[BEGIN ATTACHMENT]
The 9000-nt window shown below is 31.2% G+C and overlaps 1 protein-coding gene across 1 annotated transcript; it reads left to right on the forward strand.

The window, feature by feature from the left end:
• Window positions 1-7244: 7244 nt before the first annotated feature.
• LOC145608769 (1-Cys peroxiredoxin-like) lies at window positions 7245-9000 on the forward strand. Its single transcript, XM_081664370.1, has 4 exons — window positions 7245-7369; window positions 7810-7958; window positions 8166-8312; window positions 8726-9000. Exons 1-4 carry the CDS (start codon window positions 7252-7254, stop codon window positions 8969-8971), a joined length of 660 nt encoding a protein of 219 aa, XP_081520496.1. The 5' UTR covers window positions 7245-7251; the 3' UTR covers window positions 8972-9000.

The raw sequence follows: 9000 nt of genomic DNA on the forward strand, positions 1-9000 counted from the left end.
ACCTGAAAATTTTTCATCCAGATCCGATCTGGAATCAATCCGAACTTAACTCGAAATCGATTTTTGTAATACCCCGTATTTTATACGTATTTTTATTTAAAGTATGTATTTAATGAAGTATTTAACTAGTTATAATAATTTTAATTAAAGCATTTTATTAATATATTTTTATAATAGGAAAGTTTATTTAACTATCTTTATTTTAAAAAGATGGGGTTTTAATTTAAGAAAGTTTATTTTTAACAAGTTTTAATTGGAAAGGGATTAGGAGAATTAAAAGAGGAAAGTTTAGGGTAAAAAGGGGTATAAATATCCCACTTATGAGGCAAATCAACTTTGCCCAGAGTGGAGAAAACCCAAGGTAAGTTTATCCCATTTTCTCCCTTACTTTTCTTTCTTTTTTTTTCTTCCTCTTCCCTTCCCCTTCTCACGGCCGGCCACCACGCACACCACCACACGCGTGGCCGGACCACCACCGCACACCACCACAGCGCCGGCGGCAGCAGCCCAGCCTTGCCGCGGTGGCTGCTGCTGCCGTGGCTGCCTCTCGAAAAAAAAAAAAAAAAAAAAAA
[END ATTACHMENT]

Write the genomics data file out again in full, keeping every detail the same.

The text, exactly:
The 9000-nt window shown below is 31.2% G+C and overlaps 1 protein-coding gene across 1 annotated transcript; it reads left to right on the forward strand.

The window, feature by feature from the left end:
• Window positions 1-7244: 7244 nt before the first annotated feature.
• LOC145608769 (1-Cys peroxiredoxin-like) lies at window positions 7245-9000 on the forward strand. Its single transcript, XM_081664370.1, has 4 exons — window positions 7245-7369; window positions 7810-7958; window positions 8166-8312; window positions 8726-9000. Exons 1-4 carry the CDS (start codon window positions 7252-7254, stop codon window positions 8969-8971), a joined length of 660 nt encoding a protein of 219 aa, XP_081520496.1. The 5' UTR covers window positions 7245-7251; the 3' UTR covers window positions 8972-9000.

The raw sequence follows: 9000 nt of genomic DNA on the forward strand, positions 1-9000 counted from the left end.
ACCTGAAAATTTTTCATCCAGATCCGATCTGGAATCAATCCGAACTTAACTCGAAATCGATTTTTGTAATACCCCGTATTTTATACGTATTTTTATTTAAAGTATGTATTTAATGAAGTATTTAACTAGTTATAATAATTTTAATTAAAGCATTTTATTAATATATTTTTATAATAGGAAAGTTTATTTAACTATCTTTATTTTAAAAAGATGGGGTTTTAATTTAAGAAAGTTTATTTTTAACAAGTTTTAATTGGAAAGGGATTAGGAGAATTAAAAGAGGAAAGTTTAGGGTAAAAAGGGGTATAAATATCCCACTTATGAGGCAAATCAACTTTGCCCAGAGTGGAGAAAACCCAAGGTAAGTTTATCCCATTTTCTCCCTTACTTTTCTTTCTTTTTTTTTCTTCCTCTTCCCTTCCCCTTCTCACGGCCGGCCACCACGCACACCACCACACGCGTGGCCGGACCACCACCGCACACCACCACAGCGCCGGCGGCAGCAGCCCAGCCTTGCCGCGGTGGCTGCTGCTGCCGTGGCTGCCTCTCGAAAAAAAAAAAAAAAAAAAAAA